Pope S. Hyginus I| Daily Meditation| Daily Quote by S. Padre Pio| Divine Mercy Reflection
Today in the Latin Calendar we celebrate the Feast Day of S. Hyginus, Pope and Martyr. A story about S. Hyginus can be found by: Clicking Here
Pope Saint Hyginus was bishop of Rome from about 138 to about 140. He was born in Athens, Greece at an unknown date. During his papacy, he determined the different prerogatives of the clergy, and defined the grades of the ecclesiastical hierarchy. He also decreed that all churches be consecrated. He succeeded Pope Telesphorus who, according to Eusebius, died during the first year of the reign of the Emperor Antoninus Pius – in 138 or 139, therefore. But the chronology of these bishops of Rome cannot be determined with any degree of exactitude by the help of the authorities at our disposal today.
According to the Liber Pontificalis, Hyginus was a Greek by birth. The further statement that he was previously a philosopher is probably founded on the similarity of his name with that of two Latin authors. Irenaeus says that the Gnostic Valentine came to Rome in Hyginus’s time, remaining there until Anicetus became pontiff. Cerdo, another Gnostic and predecessor of Marcion, also lived at Rome in the reign of Hyginus; by confessing his errors and recanting he succeeded in obtaining readmission into the bosom of the Church, but eventually he fell back into the heresies and was expelled from the Church. How many of these events took place during the time of Hyginus is not known.
The Liber Pontificalis also relates that this pope organized the hierarchy and established the order of ecclesiastical precedence (Hic clerum composuit et distribuit gradus). This general observation recurs also in the biography of Pope Hormisdas; it has no historical value, and according to Duchesne, the writer probably referred to the lower orders of the clergy. Eusebius claims that Hyginus’s pontificate lasted four years. The ancient authorities contain no information as to his having died a martyr. At his death he was buried on the Vatican Hill, near the tomb of St. Peter. His feast is celebrated on 11 January.
If, despite your vigilance and good will, you do not succeed in doing good either in part or altogether, humble yourself profoundly before God but without discouragement. Determine to be more careful in the future, ask for divine assistance, and move forward.
Quote by S. Padre Pio:
When you are unable to take big steps to the Lord, be content with taking small steps and patiently wait until you have legs to run.
Divine Mercy Reflection
Introductory Reflections: 1-10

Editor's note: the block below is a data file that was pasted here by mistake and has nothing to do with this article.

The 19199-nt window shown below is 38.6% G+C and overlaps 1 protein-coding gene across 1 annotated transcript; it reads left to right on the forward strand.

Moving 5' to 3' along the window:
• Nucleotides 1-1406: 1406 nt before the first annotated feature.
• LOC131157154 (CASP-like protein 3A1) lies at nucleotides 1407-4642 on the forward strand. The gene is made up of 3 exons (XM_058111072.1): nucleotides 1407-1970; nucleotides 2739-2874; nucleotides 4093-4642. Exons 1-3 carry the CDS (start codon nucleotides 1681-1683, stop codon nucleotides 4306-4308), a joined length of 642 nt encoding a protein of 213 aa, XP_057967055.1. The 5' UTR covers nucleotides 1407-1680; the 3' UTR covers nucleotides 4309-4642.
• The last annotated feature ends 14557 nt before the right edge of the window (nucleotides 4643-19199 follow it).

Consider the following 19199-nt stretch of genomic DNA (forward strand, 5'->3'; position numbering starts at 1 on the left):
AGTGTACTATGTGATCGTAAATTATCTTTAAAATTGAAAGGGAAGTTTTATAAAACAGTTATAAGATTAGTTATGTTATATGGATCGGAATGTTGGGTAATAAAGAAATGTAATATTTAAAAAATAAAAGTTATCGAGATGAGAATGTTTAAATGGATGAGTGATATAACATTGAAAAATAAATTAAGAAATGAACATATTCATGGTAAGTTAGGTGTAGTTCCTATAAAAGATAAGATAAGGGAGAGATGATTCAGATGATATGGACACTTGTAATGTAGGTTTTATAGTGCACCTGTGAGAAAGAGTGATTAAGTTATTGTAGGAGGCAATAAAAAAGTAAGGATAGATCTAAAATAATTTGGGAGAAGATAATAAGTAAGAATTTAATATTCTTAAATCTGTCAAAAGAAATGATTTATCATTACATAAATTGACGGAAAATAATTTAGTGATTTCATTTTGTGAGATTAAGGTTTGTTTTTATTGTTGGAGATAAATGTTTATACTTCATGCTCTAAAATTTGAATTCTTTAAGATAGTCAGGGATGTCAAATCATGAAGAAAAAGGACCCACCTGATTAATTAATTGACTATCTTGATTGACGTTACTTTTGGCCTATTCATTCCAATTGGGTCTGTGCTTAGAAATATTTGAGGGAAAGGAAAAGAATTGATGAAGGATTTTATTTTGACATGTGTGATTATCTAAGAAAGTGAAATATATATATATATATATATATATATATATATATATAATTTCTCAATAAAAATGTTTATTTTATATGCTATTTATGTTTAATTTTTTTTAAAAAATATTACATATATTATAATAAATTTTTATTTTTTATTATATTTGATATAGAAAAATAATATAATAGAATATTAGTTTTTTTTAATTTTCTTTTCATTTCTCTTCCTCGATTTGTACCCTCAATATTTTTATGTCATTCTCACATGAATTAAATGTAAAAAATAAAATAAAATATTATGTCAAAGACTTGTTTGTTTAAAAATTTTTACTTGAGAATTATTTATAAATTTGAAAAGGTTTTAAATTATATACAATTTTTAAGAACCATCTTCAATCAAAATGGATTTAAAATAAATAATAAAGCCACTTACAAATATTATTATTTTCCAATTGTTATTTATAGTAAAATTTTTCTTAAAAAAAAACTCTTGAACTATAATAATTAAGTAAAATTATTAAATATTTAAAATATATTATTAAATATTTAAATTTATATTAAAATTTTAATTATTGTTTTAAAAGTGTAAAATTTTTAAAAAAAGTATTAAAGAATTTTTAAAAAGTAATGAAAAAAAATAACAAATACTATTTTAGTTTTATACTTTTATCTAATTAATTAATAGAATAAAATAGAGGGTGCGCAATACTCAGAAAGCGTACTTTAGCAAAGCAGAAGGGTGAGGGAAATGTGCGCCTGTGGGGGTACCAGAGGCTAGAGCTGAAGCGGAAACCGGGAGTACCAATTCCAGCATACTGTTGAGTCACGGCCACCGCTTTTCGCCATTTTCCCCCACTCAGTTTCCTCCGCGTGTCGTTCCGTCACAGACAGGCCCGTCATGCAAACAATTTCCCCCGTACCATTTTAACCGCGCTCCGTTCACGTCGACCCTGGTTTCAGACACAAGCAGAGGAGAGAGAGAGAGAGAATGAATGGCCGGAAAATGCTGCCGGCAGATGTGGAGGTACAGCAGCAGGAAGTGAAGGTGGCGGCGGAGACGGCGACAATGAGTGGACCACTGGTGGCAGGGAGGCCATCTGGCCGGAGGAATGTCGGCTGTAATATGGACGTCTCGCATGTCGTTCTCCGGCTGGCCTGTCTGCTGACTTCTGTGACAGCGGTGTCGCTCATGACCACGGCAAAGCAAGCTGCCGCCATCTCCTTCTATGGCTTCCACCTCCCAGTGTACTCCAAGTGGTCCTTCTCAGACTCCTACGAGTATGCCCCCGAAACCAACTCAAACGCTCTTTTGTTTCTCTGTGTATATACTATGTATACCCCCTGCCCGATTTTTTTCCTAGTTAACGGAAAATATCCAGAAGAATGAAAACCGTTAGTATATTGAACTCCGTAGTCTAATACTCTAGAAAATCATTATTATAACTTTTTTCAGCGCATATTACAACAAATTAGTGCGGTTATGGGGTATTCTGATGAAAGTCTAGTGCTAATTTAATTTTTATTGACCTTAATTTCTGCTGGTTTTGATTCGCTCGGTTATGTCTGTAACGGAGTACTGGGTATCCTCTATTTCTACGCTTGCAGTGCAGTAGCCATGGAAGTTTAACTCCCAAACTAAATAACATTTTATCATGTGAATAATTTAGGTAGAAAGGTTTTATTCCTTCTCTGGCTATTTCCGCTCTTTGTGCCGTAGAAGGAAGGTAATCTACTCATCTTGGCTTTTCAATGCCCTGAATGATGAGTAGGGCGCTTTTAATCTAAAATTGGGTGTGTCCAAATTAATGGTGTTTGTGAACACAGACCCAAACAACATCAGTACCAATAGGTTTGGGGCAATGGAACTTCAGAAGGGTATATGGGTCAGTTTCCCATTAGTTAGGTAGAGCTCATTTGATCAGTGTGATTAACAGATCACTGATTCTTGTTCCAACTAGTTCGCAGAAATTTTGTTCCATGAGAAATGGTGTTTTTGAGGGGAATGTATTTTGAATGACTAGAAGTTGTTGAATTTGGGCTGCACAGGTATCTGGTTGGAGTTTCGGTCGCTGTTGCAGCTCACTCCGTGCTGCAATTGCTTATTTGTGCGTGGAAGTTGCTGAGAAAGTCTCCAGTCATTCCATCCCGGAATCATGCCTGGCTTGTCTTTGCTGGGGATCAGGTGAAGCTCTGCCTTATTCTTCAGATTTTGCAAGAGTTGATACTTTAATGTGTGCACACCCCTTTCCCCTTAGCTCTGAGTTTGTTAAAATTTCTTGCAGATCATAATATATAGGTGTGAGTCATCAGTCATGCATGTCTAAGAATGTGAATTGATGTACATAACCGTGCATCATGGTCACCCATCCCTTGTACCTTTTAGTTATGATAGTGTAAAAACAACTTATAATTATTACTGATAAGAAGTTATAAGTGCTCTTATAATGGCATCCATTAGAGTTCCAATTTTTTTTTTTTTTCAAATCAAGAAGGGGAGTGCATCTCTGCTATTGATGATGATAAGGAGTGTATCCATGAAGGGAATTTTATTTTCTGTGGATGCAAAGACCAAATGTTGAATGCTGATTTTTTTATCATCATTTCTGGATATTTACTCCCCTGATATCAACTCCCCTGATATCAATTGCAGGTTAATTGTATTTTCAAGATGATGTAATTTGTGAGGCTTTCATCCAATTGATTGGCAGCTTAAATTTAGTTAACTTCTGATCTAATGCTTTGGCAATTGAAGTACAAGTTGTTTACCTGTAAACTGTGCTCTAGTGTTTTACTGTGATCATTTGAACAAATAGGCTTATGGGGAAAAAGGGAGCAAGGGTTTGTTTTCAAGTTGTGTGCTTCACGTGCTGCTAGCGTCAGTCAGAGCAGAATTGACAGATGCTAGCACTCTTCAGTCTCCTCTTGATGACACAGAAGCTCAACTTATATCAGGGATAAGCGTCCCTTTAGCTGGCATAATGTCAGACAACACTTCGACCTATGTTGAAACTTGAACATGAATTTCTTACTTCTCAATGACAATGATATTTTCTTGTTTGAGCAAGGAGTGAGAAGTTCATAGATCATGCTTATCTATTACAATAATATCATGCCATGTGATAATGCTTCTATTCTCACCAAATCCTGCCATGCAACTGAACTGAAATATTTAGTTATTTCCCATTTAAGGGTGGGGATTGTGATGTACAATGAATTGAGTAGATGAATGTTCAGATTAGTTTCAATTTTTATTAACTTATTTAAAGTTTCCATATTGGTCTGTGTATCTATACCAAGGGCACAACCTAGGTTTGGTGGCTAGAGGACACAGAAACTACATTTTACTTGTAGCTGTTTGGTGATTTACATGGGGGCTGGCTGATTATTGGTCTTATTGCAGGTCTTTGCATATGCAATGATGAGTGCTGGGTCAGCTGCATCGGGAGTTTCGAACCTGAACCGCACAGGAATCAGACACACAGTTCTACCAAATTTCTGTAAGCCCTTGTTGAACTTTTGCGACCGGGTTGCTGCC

We begin, today, reflecting upon an introduction to Diary of Divine Mercy of Saint Faustina. This treasure reveals Jesus’ own Heart. It reveals His infinite love and Mercy. Ponder each short daily reflection throughout the day so that, by the end of the Year, you will have pondered everything Jesus revealed to this great saint.
In the reflections that follow, you will discover many of the beautiful truths of God’s Mercy. Some may strike you to the heart, while others may not. Pay attention, especially, to those reflections that jump out at you. Some may be deeply convicting and be the cause for you to reexamine your life. Do not be afraid to let the Lord speak to you in a powerful way and do not resist His message of Mercy. If a particular message does strike you, and if this is the result of God speaking to you and challenging you, then listen. Pray over that reflection and let the Lord speak. Do not be offended and do not turn away.
This first section presents a basic introduction and overview of Saint Faustina’s Diary and the message of Divine Mercy in general. These first ten reflections are offered as a way of introducing you, by way of an overview, to the Heart of our Lord as revealed through the six notebooks Saint Faustina filled with her inspirations and private revelations. As you read through this initial section, allow yourself to be open to the newness of the concept of Divine Mercy and the devotion that flows from it. God deeply desires to pour out His Mercy in our day and age and the revelations given to Saint Faustina are a gift by which God is speaking to us in a special way.
Reflection 10: Apostolic Movement of The Divine Mercy
The Diary of Saint Faustina calls us to a new form of devotion in various ways. In addition to our personal devotion, we are called to be apostles of Mercy. Are you an apostle of Mercy? The Apostolic Movement of The Divine Mercy is a call from our Lord to actively engage in the work of spreading His Divine Mercy. This is done by spreading the message and by living Mercy toward others. This is no small task. To live Mercy and to spread it requires a total union with the Heart of Christ. It requires a deep purification of our souls from all that is contrary to the love and Mercy of Christ.
Ponder, today, how well you are as such an apostle of our Lord. You will most certainly be made aware of areas where you need to grow in Mercy so that you can better bring that Mercy to those around you. Stretch yourself and commit to being a better sign of the Heart of Christ in our world.
Lord, I know I am called to be an apostle of Your most holy Mercy. I often fail in being a witness to this Mercy in both my words and deeds. Renew within my soul a longing to spread this precious gift to all. Jesus, I trust in You.